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I've lived in Los Angeles, San Francisco, the Sonoma Valley, London, and, briefly, central Wisconsin. In all my combined years in those places, I experienced fewer power outages than in my 12 months in Beacon.

Hats off to the fine folks of Central Hudson for managing to keep the power on most of the time, and for never taking less than forever to get it back on when it fails!

Honestly, sometimes we feel as though in Pakistan or something. Anyone share this feeling? Anyone up to marching on their headquarters with pitchforks and torches?

As of 12:25 on Tuesday, I have just left a message expressing my intense dissatisfaction with the service Central Hudson provides on the voicemail of Susan Royce, Director of Consumer Outreach, (845) 486-5527. I urge others to do likewise.

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must be particular to where you are in Beacon - I've been here since 2001, and I've lost power only 4 times - and that includes the massive Northeast blackout.
Chuck, how long was the power off? I ask because it was off at City Hall AND the train station. I wonder if the police were patrolling at all to see the safety issue of many people (Yankee game too) coming off the train in the dark. The MTA police were in their office because (as usual) a car of lit and running for at least a half an hour in front of it. And yet, hundreds of people came off the train into pitch dark, having to do stairs and tunnels and walkways in the dark. Unbelievable since it was hours after the storm.
Birdy,

It went off at 8.30pm (halfway through Bill Maher, much to my disgust), and came back on at 3.15am. Not a short amount of time. Central Hudson are completely useless, but they can be because they have no competition. In the UK their monopoly on such a large area wouldn't be allowed.

Claire

Birdy said:
Chuck, how long was the power off? I ask because it was off at City Hall AND the train station. I wonder if the police were patrolling at all to see the safety issue of many people (Yankee game too) coming off the train in the dark. The MTA police were in their office because (as usual) a car of lit and running for at least a half an hour in front of it. And yet, hundreds of people came off the train into pitch dark, having to do stairs and tunnels and walkways in the dark. Unbelievable since it was hours after the storm.
I have just phoned Central Hudson to try to complain formally at the highest level. I held and held and held and held, and finally got a live person who, when she heard what I wanted, put me on hold for another 10 minutes before coming back and telling me that she'd advised someone or other of "my concern." In other words, take a hike, Chuck; we can treat our customers as we please.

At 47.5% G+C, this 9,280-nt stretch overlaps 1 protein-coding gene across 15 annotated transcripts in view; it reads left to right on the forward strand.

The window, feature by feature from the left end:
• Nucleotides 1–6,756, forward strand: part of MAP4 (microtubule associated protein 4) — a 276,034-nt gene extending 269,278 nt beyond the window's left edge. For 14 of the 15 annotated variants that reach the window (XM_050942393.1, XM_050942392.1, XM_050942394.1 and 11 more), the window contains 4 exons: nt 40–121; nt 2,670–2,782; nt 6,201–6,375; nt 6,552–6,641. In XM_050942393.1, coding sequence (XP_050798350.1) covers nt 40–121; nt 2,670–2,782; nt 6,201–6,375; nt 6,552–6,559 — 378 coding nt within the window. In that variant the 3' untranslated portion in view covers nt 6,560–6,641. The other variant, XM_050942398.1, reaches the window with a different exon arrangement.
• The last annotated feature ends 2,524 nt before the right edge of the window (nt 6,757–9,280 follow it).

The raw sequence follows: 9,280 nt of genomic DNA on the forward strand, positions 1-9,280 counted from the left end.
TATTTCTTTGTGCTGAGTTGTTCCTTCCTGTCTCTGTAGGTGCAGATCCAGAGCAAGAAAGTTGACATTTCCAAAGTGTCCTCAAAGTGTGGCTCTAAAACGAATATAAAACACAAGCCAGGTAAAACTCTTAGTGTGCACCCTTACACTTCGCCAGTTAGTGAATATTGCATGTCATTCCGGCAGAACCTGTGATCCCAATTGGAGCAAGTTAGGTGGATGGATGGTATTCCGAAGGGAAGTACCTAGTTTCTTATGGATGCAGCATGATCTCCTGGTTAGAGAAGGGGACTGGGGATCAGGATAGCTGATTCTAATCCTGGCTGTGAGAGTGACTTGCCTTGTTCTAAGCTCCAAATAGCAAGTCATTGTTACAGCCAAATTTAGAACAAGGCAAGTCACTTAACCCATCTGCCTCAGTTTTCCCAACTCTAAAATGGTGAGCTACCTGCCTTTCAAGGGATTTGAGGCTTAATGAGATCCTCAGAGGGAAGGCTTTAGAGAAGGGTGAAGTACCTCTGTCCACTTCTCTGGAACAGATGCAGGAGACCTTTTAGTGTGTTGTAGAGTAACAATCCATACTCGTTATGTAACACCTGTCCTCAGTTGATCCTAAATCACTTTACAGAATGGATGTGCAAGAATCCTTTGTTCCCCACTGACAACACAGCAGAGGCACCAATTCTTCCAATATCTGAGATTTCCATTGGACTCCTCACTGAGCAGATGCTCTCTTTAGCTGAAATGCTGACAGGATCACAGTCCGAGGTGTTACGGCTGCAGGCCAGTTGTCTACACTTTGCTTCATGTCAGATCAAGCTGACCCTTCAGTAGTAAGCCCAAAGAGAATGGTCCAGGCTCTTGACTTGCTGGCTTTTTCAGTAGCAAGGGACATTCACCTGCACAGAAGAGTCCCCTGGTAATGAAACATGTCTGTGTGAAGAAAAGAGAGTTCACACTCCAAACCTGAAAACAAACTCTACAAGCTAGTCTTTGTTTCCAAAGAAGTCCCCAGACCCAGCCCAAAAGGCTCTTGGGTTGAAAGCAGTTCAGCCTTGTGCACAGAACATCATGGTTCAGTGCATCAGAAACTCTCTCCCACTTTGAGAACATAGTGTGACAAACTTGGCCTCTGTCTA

Call me a cockeyed optimist. I can't help but imagine that if a great many of us were raising our voices as one, they might be marginally more responsive.
wow, I was lucky here as I didn't lose power at all - just saw an article on pojo news that said some customers in Beacon did not get power until 6AM - and Central Hudson was pretty much patting themselves on the back !
I understand that the weather causes problems. I also understand it to be the 21st century. Nowhere else that I've lived has the public utility company found it so very, very difficult to keep the lights on.

Charlene Vesuvius said:
Also I heard on the news that Indian Point number 3 was shut down due to power outage related to a lightening strike on this side of the river. Seems the weather was the main factor there and here.
We got off the same train, 12:45. The MTA cop car was sitting in front of the office with the motor running and lights on, but no people in it. My friend said it was like that when she came to get us. So there was cop there. I can't believe our regular cops didn't make sure there was at least someone with a flashlight. You know when the trains come in, its not like you have to stand there for the full time. Just twice an hour for 5 minutes.

The stairs, platform, everything pitch black.
What a crazy beautiful lightning storm! I watched the show from my neighbor's back deck (even though there's a much better view from my deck;^) Afterwards I ran home to take my clothes of the line and the wind picked up and a bit of rain fell, and my lights flickered a few times but stayed on. When I was a kid and the lights went out, usually in a summer storm, it was second only to a snow day in fabulousness. Flashlights, candles, cereal for dinner! Glad to hear everyone's still alive and, most important, is safely back online!
You may well be right. My beef is that, thanks to the fine folks of Central Hudson, the world of western Beacon is just slightly less modern than the rest of it. Candlelight's loveliest when voluntary.
PLEASE RETURN..... GO BACK ..... YOU ARE A SCAM
Where's Kelly Kingman at a moment like this, a moment in which this awful person is calling me names? I thought this sort of thing was going to be banned! I thought this was going to be a kindler, gentler BCN!
A scam is a deceitful enterprise intended to produce a profit. I profit only from my friends' and neighbors' delighted amusement at my impish postings; no money has changed hands.

And how very odd that poor Ray should vent his spleen in this discussion, in which I have been nothing but serious, rather than in one of the more likely ones.

Charlie St. Helens said:
Chuck, someone last week suggested somebody else enjoyed killing beautiful songbirds. Nothing happened. Don't expect Kelly to give you any satisfaction just for being called a scam. On the other hand, if I were to call you a cheesehead or a lout or a quack or a purveyor of porn (pop), that might get me booted.

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